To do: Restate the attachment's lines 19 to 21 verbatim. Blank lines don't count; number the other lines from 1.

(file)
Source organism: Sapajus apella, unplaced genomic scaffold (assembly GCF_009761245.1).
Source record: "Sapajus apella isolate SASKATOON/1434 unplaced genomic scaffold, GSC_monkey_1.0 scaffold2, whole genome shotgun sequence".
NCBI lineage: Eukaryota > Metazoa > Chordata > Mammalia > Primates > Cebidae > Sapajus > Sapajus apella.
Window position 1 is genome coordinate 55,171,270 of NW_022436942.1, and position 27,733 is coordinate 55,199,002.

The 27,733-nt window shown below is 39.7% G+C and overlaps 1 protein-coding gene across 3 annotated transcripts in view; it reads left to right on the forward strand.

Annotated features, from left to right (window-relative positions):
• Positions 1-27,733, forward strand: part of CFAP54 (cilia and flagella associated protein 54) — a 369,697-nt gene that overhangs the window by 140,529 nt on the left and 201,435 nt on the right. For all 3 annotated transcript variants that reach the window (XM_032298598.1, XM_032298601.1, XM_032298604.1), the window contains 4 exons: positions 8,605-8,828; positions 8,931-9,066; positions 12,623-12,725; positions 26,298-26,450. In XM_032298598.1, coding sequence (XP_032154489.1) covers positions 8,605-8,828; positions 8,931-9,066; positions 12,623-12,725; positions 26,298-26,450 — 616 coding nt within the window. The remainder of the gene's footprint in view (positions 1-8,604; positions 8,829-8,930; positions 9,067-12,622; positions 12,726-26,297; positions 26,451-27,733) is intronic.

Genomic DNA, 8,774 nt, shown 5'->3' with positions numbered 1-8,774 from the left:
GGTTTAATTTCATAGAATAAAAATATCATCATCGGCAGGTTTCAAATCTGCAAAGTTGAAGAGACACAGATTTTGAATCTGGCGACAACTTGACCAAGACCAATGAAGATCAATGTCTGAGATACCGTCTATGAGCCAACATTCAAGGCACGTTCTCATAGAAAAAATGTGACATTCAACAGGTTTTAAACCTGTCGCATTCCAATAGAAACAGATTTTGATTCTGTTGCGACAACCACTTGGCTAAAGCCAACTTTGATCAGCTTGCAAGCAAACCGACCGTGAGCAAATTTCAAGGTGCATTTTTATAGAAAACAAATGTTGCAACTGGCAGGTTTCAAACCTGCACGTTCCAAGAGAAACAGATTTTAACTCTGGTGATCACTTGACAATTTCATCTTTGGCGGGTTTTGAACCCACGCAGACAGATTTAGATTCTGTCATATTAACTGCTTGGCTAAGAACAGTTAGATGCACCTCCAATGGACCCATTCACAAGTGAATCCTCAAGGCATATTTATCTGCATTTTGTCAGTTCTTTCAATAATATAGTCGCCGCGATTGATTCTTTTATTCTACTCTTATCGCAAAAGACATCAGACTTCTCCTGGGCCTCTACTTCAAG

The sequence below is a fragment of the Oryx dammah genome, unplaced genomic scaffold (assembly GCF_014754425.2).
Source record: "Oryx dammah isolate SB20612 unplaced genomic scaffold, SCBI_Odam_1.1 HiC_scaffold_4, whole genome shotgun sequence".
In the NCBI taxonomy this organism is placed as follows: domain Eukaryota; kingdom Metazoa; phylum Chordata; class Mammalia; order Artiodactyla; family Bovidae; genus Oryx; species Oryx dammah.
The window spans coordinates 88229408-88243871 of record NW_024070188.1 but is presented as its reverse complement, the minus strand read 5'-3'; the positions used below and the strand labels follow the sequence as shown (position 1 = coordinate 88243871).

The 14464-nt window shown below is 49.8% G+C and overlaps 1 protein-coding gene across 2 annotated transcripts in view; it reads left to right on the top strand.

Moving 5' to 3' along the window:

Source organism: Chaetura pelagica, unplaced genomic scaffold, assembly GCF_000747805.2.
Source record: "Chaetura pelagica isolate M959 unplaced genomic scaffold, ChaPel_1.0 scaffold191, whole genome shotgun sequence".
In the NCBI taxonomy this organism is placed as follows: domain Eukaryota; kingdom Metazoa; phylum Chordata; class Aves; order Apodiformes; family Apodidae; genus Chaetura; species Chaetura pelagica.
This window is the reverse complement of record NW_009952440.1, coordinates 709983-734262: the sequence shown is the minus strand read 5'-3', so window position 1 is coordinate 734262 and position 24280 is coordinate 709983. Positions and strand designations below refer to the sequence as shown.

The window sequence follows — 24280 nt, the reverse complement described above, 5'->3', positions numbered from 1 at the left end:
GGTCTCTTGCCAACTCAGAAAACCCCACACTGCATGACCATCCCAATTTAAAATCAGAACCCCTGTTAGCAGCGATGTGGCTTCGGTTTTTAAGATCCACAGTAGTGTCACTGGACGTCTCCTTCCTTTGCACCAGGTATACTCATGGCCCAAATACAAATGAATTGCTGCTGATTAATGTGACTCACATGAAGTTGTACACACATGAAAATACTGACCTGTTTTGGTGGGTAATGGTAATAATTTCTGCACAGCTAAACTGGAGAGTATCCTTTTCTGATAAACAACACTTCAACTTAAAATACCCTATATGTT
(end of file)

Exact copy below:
This window is the reverse complement of record NW_009952440.1, coordinates 709983-734262: the sequence shown is the minus strand read 5'-3', so window position 1 is coordinate 734262 and position 24280 is coordinate 709983. Positions and strand designations below refer to the sequence as shown.

The window sequence follows — 24280 nt, the reverse complement described above, 5'->3', positions numbered from 1 at the left end:
GGTCTCTTGCCAACTCAGAAAACCCCACACTGCATGACCATCCCAATTTAAAATCAGAACCCCTGTTAGCAGCGATGTGGCTTCGGTTTTTAAGATCCACAGTAGTGTCACTGGACGTCTCCTTCCTTTGCACCAGGTATACTCATGGCCCAAATACAAATGAATTGCTGCTGATTAATGTGACTCACATGAAGTTGTACACACATGAAAATACTGACCTGTTTTGGTGGGTAATGGTAATAATTTCTGCACAGCTAAACTGGAGAGTATCCTTTTCTGATAAACAACACTTCAACTTAAAATACCCTATATGTT